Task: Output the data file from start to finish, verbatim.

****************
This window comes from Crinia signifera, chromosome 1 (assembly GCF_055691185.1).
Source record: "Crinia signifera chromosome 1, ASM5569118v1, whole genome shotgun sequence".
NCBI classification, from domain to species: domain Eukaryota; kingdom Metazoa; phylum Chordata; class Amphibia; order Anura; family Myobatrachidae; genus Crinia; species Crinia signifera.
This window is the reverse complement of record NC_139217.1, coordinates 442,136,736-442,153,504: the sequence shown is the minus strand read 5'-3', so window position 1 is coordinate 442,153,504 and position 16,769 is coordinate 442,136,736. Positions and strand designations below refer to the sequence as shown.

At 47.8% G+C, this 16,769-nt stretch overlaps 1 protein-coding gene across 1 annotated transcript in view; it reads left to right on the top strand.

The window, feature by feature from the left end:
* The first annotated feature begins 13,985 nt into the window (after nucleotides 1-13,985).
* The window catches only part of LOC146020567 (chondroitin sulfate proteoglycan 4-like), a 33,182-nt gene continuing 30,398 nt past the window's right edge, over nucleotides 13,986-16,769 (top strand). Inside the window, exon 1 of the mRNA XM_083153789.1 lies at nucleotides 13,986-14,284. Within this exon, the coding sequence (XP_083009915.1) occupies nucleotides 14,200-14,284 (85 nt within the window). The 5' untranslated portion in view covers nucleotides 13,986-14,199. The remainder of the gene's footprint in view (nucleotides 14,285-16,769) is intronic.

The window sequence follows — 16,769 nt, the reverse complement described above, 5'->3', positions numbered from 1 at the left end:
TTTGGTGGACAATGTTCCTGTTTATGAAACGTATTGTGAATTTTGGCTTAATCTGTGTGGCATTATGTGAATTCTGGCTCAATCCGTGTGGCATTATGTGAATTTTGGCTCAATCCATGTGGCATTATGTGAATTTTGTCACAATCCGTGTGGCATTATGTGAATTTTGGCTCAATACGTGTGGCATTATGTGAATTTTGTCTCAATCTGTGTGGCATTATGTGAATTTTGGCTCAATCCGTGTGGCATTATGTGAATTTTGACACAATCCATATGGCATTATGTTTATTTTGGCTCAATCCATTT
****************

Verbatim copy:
This window comes from Crinia signifera, chromosome 1 (assembly GCF_055691185.1).
Source record: "Crinia signifera chromosome 1, ASM5569118v1, whole genome shotgun sequence".
NCBI classification, from domain to species: domain Eukaryota; kingdom Metazoa; phylum Chordata; class Amphibia; order Anura; family Myobatrachidae; genus Crinia; species Crinia signifera.
This window is the reverse complement of record NC_139217.1, coordinates 442,136,736-442,153,504: the sequence shown is the minus strand read 5'-3', so window position 1 is coordinate 442,153,504 and position 16,769 is coordinate 442,136,736. Positions and strand designations below refer to the sequence as shown.

At 47.8% G+C, this 16,769-nt stretch overlaps 1 protein-coding gene across 1 annotated transcript in view; it reads left to right on the top strand.

The window, feature by feature from the left end:
* The first annotated feature begins 13,985 nt into the window (after nucleotides 1-13,985).
* The window catches only part of LOC146020567 (chondroitin sulfate proteoglycan 4-like), a 33,182-nt gene continuing 30,398 nt past the window's right edge, over nucleotides 13,986-16,769 (top strand). Inside the window, exon 1 of the mRNA XM_083153789.1 lies at nucleotides 13,986-14,284. Within this exon, the coding sequence (XP_083009915.1) occupies nucleotides 14,200-14,284 (85 nt within the window). The 5' untranslated portion in view covers nucleotides 13,986-14,199. The remainder of the gene's footprint in view (nucleotides 14,285-16,769) is intronic.

The window sequence follows — 16,769 nt, the reverse complement described above, 5'->3', positions numbered from 1 at the left end:
TTTGGTGGACAATGTTCCTGTTTATGAAACGTATTGTGAATTTTGGCTTAATCTGTGTGGCATTATGTGAATTCTGGCTCAATCCGTGTGGCATTATGTGAATTTTGGCTCAATCCATGTGGCATTATGTGAATTTTGTCACAATCCGTGTGGCATTATGTGAATTTTGGCTCAATACGTGTGGCATTATGTGAATTTTGTCTCAATCTGTGTGGCATTATGTGAATTTTGGCTCAATCCGTGTGGCATTATGTGAATTTTGACACAATCCATATGGCATTATGTTTATTTTGGCTCAATCCATTT